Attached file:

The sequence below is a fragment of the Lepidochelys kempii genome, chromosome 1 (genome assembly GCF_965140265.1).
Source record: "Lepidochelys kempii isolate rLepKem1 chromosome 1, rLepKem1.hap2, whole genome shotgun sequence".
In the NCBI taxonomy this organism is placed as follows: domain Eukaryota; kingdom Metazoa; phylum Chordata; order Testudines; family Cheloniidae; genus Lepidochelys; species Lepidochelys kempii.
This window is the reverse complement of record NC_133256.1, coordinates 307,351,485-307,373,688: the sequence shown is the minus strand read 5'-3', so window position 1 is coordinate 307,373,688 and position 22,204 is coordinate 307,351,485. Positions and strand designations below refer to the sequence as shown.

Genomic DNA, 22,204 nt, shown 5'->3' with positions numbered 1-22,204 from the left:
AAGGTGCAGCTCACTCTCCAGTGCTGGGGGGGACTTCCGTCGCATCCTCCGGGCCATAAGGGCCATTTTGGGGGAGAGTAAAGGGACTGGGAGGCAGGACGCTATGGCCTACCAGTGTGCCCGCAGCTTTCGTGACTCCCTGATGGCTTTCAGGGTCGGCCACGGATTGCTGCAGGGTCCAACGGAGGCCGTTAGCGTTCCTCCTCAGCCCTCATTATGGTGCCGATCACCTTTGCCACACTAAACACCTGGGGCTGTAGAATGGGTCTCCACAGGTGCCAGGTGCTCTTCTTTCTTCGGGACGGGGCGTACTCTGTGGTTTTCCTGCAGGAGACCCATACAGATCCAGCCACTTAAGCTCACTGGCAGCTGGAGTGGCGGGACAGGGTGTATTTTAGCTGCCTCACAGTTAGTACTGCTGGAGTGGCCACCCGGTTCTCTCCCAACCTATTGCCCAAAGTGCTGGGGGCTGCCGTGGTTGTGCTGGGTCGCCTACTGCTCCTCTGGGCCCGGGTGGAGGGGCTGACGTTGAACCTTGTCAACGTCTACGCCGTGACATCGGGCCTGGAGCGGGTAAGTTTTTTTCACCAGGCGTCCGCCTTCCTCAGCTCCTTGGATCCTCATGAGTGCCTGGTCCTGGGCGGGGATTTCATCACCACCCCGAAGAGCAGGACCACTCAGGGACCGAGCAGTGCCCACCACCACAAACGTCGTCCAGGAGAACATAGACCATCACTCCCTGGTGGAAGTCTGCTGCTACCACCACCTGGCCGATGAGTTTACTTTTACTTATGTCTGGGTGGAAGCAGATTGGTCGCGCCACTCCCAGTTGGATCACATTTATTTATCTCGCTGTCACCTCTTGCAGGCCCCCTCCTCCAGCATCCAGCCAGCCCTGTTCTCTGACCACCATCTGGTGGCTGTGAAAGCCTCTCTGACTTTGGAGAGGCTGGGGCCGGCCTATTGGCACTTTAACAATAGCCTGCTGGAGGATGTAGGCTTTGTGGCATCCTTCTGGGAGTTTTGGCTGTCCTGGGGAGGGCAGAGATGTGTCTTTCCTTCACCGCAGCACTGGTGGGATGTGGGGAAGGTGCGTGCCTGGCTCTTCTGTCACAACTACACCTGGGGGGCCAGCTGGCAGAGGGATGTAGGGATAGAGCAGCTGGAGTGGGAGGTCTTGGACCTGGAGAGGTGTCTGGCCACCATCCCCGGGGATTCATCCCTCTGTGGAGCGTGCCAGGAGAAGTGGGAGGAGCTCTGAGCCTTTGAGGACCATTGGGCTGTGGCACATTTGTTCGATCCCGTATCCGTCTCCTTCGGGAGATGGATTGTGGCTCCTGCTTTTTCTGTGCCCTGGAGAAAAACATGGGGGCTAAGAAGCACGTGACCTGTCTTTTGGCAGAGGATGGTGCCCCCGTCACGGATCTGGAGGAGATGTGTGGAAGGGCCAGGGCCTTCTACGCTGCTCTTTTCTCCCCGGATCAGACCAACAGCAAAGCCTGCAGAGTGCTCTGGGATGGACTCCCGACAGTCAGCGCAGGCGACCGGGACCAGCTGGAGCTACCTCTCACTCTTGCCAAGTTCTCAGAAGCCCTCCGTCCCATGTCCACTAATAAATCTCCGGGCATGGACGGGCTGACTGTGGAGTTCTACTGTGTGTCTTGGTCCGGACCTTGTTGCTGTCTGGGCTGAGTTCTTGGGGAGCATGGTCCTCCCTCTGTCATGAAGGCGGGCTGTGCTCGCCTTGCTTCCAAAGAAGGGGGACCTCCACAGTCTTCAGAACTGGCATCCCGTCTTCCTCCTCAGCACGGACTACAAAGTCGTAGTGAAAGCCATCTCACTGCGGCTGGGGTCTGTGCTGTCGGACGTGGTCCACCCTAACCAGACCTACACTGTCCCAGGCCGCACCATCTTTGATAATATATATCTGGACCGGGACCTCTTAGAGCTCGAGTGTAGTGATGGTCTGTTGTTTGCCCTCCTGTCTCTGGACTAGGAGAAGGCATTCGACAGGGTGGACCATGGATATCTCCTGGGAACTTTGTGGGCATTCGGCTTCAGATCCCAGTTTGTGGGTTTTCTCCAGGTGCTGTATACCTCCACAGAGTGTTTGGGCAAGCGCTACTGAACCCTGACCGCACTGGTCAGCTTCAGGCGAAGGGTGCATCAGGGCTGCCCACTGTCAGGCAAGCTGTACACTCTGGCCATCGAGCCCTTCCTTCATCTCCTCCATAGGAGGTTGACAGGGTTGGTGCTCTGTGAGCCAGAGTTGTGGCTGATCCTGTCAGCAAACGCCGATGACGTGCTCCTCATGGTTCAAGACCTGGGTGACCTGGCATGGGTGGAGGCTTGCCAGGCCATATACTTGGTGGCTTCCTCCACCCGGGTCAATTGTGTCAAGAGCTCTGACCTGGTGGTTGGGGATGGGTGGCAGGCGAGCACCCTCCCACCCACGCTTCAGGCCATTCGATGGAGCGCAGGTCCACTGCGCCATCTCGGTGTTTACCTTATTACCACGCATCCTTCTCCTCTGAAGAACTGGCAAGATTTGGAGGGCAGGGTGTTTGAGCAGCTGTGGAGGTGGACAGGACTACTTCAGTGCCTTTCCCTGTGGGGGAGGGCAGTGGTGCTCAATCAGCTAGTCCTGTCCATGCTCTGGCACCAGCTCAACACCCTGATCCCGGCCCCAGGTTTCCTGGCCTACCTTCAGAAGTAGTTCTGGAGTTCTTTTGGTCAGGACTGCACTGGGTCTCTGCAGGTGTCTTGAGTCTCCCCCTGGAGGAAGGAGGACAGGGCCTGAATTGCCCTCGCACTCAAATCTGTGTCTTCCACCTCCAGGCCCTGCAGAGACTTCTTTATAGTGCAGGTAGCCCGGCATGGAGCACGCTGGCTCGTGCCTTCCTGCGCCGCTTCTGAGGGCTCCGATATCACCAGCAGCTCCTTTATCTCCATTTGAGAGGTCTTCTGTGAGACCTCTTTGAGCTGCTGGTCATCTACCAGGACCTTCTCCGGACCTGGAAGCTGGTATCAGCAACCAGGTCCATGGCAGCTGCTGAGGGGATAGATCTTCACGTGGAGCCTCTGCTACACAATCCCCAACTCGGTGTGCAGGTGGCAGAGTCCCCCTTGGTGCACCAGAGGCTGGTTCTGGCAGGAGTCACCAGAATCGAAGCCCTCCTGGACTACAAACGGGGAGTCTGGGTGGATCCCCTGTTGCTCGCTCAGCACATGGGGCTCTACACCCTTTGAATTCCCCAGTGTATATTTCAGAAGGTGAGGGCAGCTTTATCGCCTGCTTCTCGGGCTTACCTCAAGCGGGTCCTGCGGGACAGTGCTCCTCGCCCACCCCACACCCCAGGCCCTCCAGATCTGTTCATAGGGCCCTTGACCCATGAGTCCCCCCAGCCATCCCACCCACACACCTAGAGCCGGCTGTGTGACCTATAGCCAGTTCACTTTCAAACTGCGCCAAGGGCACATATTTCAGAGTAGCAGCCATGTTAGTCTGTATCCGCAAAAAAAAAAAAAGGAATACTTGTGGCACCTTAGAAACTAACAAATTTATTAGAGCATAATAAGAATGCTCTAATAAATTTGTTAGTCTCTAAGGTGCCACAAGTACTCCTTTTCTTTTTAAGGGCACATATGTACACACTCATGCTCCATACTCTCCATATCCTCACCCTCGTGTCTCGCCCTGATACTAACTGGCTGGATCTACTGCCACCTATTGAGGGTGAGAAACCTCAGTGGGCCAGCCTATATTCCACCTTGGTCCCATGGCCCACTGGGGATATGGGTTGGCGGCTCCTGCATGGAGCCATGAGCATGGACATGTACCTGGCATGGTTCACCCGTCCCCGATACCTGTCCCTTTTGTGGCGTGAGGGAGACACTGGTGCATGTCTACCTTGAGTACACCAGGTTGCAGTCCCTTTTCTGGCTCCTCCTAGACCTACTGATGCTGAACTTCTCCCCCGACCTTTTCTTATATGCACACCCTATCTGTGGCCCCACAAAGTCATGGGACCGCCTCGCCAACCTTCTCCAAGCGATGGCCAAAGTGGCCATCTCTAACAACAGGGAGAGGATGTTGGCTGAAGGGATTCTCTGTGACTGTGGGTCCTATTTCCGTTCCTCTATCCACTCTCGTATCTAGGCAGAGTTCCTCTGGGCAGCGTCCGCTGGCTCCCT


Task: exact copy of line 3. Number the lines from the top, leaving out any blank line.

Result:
In the NCBI taxonomy this organism is placed as follows: domain Eukaryota; kingdom Metazoa; phylum Chordata; order Testudines; family Cheloniidae; genus Lepidochelys; species Lepidochelys kempii.